National Minimum Wage: what retail businesses need to know
From 1 October, the National Minimum Wage (NMW) hourly rates for workers aged under 25 have increased as follows:
|Age 21-24||Age 18-20||Age 16-17||Apprentices|
This does not affect the minimum rate for workers aged 25 and over (the National Living Wage) which remains at £7.20 per hour (but will rise in April 2017).
Meeting NMW requirements is increasingly a key reputation management and corporate governance issue, as well as essential employment law compliance. The recent Sports Direct controversy and HMRC's practice of naming and shaming non-compliant employers highlight the potential reputational damage.
To calculate whether a worker has received the correct minimum hourly rate, their pay is averaged out over the worker's normal pay period (usually a month, unless the worker is paid more frequently). Businesses and their payroll providers must be on top of the detailed rules, including what deductions could result in non-compliance and what payments and allowances are included.
Some key issues for retailer and leisure businesses:
- Uniforms: Any deductions from workers' pay related to purchasing or maintaining uniforms or equipment need to be taken into account when determining whether the worker has received the correct hourly rate. So, if your staff are required to contribute to the cost of their uniform or the cost of cleaning it, that could result in their pay dipping below the NMW in that pay period. Uniform costs therefore need to be monitored carefully.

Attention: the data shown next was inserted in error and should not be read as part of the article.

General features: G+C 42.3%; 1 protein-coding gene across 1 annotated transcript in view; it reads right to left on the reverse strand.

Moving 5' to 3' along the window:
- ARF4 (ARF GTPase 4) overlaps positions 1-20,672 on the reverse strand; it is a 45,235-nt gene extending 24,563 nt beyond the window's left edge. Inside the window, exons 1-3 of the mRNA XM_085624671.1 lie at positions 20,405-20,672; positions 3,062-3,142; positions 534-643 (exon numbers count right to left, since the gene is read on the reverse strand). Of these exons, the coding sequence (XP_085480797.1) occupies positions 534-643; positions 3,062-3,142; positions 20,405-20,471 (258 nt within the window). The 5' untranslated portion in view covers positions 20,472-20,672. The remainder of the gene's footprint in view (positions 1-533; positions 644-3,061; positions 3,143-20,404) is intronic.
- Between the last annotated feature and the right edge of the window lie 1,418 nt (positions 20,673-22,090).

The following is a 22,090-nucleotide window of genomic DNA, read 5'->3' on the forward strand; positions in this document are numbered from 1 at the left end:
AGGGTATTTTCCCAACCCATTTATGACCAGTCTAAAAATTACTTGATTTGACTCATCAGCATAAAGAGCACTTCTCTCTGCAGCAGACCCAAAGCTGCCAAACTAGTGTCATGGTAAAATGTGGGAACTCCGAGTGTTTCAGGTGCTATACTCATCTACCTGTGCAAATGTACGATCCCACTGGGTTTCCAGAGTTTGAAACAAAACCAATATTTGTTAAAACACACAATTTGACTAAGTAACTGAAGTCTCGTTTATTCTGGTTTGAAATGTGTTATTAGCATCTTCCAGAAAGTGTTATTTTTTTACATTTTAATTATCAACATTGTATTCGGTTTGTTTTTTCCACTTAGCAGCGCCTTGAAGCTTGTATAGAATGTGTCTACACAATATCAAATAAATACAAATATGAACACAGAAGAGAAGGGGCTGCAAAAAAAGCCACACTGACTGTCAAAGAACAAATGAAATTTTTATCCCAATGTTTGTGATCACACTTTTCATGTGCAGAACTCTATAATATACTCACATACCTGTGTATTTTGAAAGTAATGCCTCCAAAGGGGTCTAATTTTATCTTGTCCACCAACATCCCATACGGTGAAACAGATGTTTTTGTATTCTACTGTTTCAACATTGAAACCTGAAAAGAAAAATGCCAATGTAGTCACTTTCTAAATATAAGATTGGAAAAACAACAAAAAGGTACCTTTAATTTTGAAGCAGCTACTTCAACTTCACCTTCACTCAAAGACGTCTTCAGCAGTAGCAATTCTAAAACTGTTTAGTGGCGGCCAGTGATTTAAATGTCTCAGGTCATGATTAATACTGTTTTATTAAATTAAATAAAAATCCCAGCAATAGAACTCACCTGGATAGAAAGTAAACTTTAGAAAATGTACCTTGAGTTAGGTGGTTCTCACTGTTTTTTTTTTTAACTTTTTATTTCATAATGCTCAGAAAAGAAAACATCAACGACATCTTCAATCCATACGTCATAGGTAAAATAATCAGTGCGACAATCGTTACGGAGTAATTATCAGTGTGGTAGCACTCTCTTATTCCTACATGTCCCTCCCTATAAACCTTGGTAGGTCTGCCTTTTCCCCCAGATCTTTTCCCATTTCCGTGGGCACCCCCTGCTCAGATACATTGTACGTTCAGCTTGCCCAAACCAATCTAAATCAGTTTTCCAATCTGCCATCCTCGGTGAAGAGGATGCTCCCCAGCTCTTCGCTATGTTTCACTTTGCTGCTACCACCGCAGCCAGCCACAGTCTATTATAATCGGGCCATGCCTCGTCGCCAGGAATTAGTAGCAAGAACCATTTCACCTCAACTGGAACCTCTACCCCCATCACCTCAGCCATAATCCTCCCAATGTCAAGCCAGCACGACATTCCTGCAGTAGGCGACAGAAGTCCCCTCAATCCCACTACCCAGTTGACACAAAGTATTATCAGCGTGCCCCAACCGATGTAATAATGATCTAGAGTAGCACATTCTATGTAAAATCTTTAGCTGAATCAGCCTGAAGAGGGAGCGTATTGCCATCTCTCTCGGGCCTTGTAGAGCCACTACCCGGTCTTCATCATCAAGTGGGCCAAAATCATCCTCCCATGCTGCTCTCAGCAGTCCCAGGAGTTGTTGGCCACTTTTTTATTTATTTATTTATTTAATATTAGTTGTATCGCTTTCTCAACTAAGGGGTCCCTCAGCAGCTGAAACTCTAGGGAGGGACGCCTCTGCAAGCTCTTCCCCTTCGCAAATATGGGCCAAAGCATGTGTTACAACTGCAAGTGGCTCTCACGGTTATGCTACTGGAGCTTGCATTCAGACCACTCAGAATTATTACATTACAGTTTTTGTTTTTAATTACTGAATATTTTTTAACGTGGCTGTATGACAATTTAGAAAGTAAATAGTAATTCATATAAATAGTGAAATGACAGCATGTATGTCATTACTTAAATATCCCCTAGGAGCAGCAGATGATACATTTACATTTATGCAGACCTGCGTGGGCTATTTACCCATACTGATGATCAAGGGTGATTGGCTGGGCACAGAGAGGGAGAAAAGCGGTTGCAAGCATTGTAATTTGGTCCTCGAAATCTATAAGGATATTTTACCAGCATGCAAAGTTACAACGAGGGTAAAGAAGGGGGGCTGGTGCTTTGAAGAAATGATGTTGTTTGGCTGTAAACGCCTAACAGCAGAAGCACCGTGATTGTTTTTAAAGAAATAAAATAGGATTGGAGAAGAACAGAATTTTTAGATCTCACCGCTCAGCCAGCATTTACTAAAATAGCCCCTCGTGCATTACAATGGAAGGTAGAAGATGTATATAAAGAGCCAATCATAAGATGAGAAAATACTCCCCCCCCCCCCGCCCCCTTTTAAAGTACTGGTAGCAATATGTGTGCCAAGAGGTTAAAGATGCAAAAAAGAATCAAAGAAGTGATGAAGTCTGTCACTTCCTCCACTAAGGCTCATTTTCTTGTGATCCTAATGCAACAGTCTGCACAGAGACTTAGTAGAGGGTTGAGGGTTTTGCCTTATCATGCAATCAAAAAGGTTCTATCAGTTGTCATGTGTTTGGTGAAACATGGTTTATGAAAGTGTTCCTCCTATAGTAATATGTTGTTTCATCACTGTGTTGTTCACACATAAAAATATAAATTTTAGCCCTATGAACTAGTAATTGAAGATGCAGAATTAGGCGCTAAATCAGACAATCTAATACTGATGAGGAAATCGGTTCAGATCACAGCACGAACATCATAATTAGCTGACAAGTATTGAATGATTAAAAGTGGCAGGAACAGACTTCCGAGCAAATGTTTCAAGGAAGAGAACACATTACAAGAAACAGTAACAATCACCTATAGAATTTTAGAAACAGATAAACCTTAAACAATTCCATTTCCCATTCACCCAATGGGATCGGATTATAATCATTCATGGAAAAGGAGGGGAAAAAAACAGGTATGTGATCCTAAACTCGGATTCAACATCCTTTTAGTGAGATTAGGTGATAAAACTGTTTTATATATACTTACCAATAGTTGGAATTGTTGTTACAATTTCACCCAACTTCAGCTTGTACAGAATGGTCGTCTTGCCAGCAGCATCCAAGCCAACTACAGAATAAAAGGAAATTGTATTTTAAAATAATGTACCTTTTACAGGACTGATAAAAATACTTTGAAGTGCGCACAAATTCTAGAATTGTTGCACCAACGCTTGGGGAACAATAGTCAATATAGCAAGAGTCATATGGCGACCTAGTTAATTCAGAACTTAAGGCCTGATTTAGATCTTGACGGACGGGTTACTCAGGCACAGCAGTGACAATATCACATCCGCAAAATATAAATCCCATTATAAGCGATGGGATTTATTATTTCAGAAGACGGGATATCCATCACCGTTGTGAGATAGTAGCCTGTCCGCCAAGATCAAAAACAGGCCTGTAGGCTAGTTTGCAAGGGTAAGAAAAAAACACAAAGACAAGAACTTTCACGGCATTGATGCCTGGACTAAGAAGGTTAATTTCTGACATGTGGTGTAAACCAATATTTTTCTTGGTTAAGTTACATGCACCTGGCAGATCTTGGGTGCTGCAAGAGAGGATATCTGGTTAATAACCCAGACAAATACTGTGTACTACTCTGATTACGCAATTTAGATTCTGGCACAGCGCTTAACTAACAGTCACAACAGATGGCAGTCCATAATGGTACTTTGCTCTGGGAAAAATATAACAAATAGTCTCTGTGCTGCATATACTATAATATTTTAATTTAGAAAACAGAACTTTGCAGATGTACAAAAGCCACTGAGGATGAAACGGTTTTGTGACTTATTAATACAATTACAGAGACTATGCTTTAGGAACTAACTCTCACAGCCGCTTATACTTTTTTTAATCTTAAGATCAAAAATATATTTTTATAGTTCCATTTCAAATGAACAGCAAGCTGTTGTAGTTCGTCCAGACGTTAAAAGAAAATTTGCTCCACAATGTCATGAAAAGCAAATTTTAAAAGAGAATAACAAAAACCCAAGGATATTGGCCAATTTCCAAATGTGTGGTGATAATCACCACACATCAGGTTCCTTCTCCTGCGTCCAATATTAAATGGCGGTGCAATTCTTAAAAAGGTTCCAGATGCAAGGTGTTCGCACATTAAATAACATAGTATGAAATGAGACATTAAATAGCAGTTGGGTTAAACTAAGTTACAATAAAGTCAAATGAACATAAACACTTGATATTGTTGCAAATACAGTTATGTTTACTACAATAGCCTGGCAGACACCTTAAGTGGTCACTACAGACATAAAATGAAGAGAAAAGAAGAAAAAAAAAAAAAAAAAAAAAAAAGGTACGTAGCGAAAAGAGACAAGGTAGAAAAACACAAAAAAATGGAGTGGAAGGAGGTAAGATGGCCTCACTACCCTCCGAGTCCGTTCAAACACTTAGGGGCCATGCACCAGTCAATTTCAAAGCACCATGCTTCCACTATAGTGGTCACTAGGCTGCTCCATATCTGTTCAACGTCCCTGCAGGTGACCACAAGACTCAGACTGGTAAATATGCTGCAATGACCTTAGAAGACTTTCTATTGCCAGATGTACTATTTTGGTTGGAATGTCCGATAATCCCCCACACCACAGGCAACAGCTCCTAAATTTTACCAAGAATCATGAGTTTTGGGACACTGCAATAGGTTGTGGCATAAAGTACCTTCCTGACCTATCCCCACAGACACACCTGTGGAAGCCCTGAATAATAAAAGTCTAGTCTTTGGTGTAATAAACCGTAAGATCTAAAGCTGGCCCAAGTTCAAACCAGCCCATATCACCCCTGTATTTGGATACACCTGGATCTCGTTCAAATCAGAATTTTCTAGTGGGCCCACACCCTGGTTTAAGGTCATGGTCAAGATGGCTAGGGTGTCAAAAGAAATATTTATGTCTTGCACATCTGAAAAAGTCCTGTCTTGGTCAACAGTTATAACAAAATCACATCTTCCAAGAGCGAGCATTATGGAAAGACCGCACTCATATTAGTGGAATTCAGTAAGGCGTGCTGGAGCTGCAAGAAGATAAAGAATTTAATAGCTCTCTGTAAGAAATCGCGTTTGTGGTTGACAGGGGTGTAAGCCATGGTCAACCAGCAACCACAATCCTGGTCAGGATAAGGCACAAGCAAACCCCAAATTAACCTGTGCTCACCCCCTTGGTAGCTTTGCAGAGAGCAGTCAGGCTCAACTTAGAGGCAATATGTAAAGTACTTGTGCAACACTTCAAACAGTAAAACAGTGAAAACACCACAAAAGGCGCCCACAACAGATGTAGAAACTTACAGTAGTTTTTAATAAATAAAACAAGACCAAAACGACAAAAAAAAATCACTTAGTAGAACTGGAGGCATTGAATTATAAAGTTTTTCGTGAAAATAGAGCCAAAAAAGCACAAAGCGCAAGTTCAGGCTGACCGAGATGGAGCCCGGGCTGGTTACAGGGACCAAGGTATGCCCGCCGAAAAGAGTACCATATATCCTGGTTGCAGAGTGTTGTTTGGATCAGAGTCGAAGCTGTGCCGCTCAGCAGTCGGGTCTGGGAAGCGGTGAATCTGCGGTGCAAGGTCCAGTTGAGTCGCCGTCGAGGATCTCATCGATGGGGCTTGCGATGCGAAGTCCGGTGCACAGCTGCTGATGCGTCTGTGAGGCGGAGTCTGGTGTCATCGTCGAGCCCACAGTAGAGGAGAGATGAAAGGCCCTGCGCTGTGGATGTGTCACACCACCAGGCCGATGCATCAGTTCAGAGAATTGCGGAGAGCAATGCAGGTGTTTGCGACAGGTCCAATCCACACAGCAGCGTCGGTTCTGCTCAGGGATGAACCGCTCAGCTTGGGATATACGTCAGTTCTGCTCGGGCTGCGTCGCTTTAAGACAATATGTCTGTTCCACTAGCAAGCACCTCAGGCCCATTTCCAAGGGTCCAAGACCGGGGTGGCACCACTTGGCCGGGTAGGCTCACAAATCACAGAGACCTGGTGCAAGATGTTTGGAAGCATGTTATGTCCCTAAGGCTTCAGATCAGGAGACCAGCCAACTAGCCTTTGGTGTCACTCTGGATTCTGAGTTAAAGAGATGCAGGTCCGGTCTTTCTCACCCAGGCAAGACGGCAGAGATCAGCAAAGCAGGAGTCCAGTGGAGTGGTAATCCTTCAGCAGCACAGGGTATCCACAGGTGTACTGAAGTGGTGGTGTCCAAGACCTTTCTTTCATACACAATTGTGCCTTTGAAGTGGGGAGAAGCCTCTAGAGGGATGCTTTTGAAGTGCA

If staff are required to purchase a retailer's clothes to wear at work, this is treated as a uniform cost, even if they are offered the clothes at a discounted rate and even though they may also be able to wear the clothes outside work. Monsoon were named and shamed by HMRC for precisely this reason. By contrast, if staff are not required to purchase clothes but have the option to do so, this does not reduce their pay for NMW purposes.
- Deductions from pay (or payments made by the worker) because of the worker's conduct: If the worker's contract permits deductions or requires the worker to make a payment in specific circumstances linked to their conduct, such deductions/payments are not treated as taking pay below the NMW threshold. So, for example, if a worker's contract permits a specific deduction for failure to return items of uniform when their employment ends, the employer would not be liable for failure to pay the NMW, even if the deduction would mean the worker had not received the NMW in that pay period.
- Till shortages: Deductions linked to till shortages work in the same way, providing that the worker's contract permits such deductions. However, employers need to bear in mind that there are specific rules protecting retail workers in this situation. In particular, the deduction has to be made on the day the worker gets paid and the total deducted must not exceed 10% of the wages the worker received that pay day.